While it is true that certain extraneous factors could impact prices of political outcomes more than some other types of outcomes (for example, especially excitable supporters of a candidate betting them up), prediction market pricing does nonetheless provide a snapshot of the best information about races in real time at least as well as the average poll does.

Some of our more imaginative readers might be wondering what safeguards prediction markets might have in place for someone (or their supporters) trying to reverse-engineer a victory by bidding up shares, causing pundits to talk up the candidate's chances in a self-fulfilling bit of hysteria. However, let's all agree to cross that potentially odd bridge when we come to it.

In the meantime, we can all just enjoy the insights that can be had when political junkies and bad gambling problems meet face to face. You can find Intrade's, political prediction page here. We will also post a link to that page in the sidebar, and will leave it there at least through Election 2012.

Those familiar with the site know that this semi-regular segment typically features an academic journal or a web page with free information that one might have to pay for elsewhere. However, today's post feels a little bit different; while the information gleaned from looking at prices there is of course free, there is always a risk that those visiting the site for the 'free' part will end up being enticed into participating in ventures of a more costly nature. Therefore, we just didn't feel right posting this edition of Resources for Readers without including a minor caveat...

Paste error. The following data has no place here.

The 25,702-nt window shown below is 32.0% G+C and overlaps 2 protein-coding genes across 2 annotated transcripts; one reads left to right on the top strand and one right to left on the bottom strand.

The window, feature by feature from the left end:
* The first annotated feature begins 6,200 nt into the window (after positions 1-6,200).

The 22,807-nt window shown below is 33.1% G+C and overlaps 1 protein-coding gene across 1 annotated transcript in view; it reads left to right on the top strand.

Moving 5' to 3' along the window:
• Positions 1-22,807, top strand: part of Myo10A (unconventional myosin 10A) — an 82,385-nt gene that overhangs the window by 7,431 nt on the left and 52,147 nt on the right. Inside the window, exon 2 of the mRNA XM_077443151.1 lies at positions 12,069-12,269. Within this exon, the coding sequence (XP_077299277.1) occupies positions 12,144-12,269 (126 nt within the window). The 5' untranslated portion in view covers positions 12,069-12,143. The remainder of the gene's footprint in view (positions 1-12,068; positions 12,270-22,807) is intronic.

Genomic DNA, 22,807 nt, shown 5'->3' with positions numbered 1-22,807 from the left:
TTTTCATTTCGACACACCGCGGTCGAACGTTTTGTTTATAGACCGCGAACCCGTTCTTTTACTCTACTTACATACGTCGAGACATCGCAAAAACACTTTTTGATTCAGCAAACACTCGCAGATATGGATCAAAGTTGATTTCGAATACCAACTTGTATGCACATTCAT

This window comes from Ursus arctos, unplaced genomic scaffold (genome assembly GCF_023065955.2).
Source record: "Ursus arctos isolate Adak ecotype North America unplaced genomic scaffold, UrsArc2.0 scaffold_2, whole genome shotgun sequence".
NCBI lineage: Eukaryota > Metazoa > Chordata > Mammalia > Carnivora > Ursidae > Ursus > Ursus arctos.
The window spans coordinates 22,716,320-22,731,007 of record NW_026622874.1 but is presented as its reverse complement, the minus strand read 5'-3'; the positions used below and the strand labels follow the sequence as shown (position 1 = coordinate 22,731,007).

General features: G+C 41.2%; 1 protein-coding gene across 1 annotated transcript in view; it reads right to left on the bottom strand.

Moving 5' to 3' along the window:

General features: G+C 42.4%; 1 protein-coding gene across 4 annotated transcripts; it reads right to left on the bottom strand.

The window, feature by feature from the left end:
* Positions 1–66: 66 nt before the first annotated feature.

1. So what's the difference between Intrade and an options market? Or is there one?

  2. Good evening Billy Ray,

    As someone with a profound interest in derivatives markets, I suspect that you have already formulated your own opinion with regards to that question. Nonetheless, I fell compelled to respond. Therefore, what follows are my thoughts on the idea that I think you are driving at.

    Depending on how one defines 'derivative', the most straight forward answer to your question is that there really is no difference between Intrade and any other derivatives market. In both cases users are writing contracts based on their prediction of whether or not an underlying event will occur.

    Extending this concept, one could argue that there is no substantive difference between betting on whether President Obama is going to be reelected and writing an option contract based on a theory that a stock might decline in price. Or maybe you would prefer comparing the Obama bet to writing a futures contract based on an orange market report?